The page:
5 Reasons You’re Not Getting Ripped

5 Reasons You’re Not Getting Ripped

So, you’re training regularly and eating clean and still got almost nothing to show for it? Assuming that you don’t have an extreme amount of body fat, your workout regime is the right one and you’re following a proper diet and supplementation plan – your progress should be a rather decent one.

Well, unless…

1. You haven’t really broken up with sugar

Consuming an excessive amount of sugar leads to an increased storage of fat and we bet that’s the exact opposite of your goals. Although you’ve taken sugar out of your drinks and homemade meals, hidden sugars could still be sneaking into your healthy diet. Typically, sugar is lurking in all kinds of processed food you don’t even notice, like tomato sauce and salad dressings.

Of course that carbohydrates deserve their respective place in our diets but sadly, simple and over-processed sugars can make up around 50% of the carbs we consume. So try to eat as much “clean”, natural foods as possible, read labels thoroughly on everything else you buy and remember – not every food that contains added sugar will taste sweet.

2. You’re simply eating too much

The fact that you’re eating healthy, quality food doesn’t give you a free pass to overeat – we all know this but we get carried away sometimes. Food can simply taste so good, and you might think “well it’s not loaded with sugar and trans fats, so I could have another serving – i’ll sweat it out later anyway” and the next thing you know, you’ve actually gained weight instead of shaking some off.  At the end, no matter what type of food you consume, losing weight requires consuming less calories than you burn. Everything else gets stored as fat, period. Cut down on your daily intake of calories and you’ll start seeing noticeable results.

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3. Your levels of testosterone are low

As you already know, testosterone is a hormone which plays many important roles in the male (and female, but to a lesser extent) body, including maintaining muscle mass, bone density, energy levels, strength and sex drive. Not having enough of it can hinder all of those things, increase fat storage and even lead to depression and anxiety.

There are many reasons for a testosterone drop, most prominently obesity, diabetes, hormonal disorders and testicular cancer, and there are many ways to get it back to normal again – losing the excess weight, training, cutting back on sugar and certain types of food and taking natural testosterone boosters, just to name a few. If you suspect that your stalled progress has to do with your levels of testosterone, you should first consult your doctor and get a blood test to prove it, then consider what your next step should be.

4. You’re chronically stressed

Besides creating a mess in your life, chronic stress keeps your levels of cortisol in a near-constant peak, which is associated with decreased protein synthesis and increased appetite and weight gain.

We have to thank our physical and mental response to danger, commonly known as stress, for keeping us safe and sound through all phases of evolution, including the present one, but chronic stress is more like a nasty side-effect to the unbalanced relation between the hectic progress of the modern lifestyle and our relatively slower adaptation to it as organisms. That means that although stress in general has a valuable adaptive role for human beings, chronic stress on the other hand has absolutely nothing good to offer to your safety, health or personal development – it will only make you feel terrible, pack some more fat and reduce the quality of your cognitive functioning.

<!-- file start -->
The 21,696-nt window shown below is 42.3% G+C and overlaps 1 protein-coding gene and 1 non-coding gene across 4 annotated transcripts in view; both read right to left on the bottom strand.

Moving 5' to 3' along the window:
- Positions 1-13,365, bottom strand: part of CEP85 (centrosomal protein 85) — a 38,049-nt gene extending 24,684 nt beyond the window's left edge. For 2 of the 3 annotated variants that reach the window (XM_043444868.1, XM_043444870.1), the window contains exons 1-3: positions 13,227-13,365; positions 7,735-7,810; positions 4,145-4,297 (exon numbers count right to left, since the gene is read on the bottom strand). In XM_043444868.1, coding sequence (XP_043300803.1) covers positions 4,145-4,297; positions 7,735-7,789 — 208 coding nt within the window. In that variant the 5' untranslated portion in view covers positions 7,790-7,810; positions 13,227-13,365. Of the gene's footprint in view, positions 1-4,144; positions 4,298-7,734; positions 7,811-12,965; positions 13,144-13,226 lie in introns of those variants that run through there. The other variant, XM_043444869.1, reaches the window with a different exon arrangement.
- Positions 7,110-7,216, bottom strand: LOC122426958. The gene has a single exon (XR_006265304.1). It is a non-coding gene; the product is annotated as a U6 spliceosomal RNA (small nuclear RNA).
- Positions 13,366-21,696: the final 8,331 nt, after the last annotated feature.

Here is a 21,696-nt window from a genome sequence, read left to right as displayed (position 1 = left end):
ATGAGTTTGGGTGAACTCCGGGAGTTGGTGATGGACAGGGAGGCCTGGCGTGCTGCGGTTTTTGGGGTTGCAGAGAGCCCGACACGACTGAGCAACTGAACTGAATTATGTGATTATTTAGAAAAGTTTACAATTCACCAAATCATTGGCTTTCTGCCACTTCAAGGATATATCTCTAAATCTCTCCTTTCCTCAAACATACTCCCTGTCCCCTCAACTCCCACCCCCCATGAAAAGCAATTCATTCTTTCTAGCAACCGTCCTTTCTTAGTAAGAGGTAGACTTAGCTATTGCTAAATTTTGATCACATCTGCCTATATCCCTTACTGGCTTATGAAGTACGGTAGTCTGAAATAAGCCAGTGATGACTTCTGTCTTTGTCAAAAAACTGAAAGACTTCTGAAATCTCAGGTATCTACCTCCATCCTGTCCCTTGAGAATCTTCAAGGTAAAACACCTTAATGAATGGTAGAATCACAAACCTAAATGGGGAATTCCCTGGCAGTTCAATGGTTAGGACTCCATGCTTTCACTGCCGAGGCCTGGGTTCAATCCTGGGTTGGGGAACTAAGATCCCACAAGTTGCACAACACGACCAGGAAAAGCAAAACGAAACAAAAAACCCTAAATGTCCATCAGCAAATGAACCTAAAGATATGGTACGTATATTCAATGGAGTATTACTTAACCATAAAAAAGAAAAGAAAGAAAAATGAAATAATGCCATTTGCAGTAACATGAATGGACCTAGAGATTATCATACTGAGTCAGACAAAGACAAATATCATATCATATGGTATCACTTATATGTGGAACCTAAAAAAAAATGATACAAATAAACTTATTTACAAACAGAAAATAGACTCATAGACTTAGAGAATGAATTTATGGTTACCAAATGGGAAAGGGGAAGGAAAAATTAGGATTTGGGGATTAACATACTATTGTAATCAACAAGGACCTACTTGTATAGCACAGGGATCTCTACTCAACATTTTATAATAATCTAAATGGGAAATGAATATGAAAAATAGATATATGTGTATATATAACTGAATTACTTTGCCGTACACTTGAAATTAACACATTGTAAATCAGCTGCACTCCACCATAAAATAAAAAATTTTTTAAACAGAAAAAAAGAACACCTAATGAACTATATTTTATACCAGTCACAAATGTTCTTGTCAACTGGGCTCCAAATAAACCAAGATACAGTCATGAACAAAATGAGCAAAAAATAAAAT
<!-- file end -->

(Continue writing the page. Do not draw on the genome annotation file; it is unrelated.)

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If you haven’t already found a healthy way to manage it, it’s never to late to try out some proven methods like relaxation techniques, bicycling in the countryside or just talking to someone who cares.

5. Have you got the blues?

If you’ve suffered/are still suffering from depression, anxiety or a mood disorder, and taking certain medications to relieve the symptoms of your condition, this can interfere with your weight loss and bodybuilding efforts.

Although depression itself is usually accompanied by disorders in the sleeping and eating patterns that can lead to fatigue and weight gain, some anti-depressants have been shown to increase weight gain in patients as well. Chances are that your low mood already makes it hard for you to give your 100% into consistent training and your anti-depressants obstruct your efforts to lose the excess fat.

If this is the case, you might want to consult your doctor about possible changes in your therapy before you dive deeper into bodybuilding. And then we have some great news for you. Multiple studies have given us bulletproof evidence that regular exercise brings significant psychological benefits – for example, one Harvard study has shown that ten weeks of strength training reduced clinical depression symptoms more successfully than traditional counseling.

So if you’re struggling with some dark thoughts and feelings, try to do the exact opposite of what your gut is telling you to do (it’s not always right about things, no matter what spiritual gurus want you to believe!) and hit the gym immediately. Exercise will not only revive your overall level of energy, but it can reverse the effects of stress and mood swings by increasing the release of endorphins and provide you with a feeling of accomplishment and enhanced self-confidence as well.

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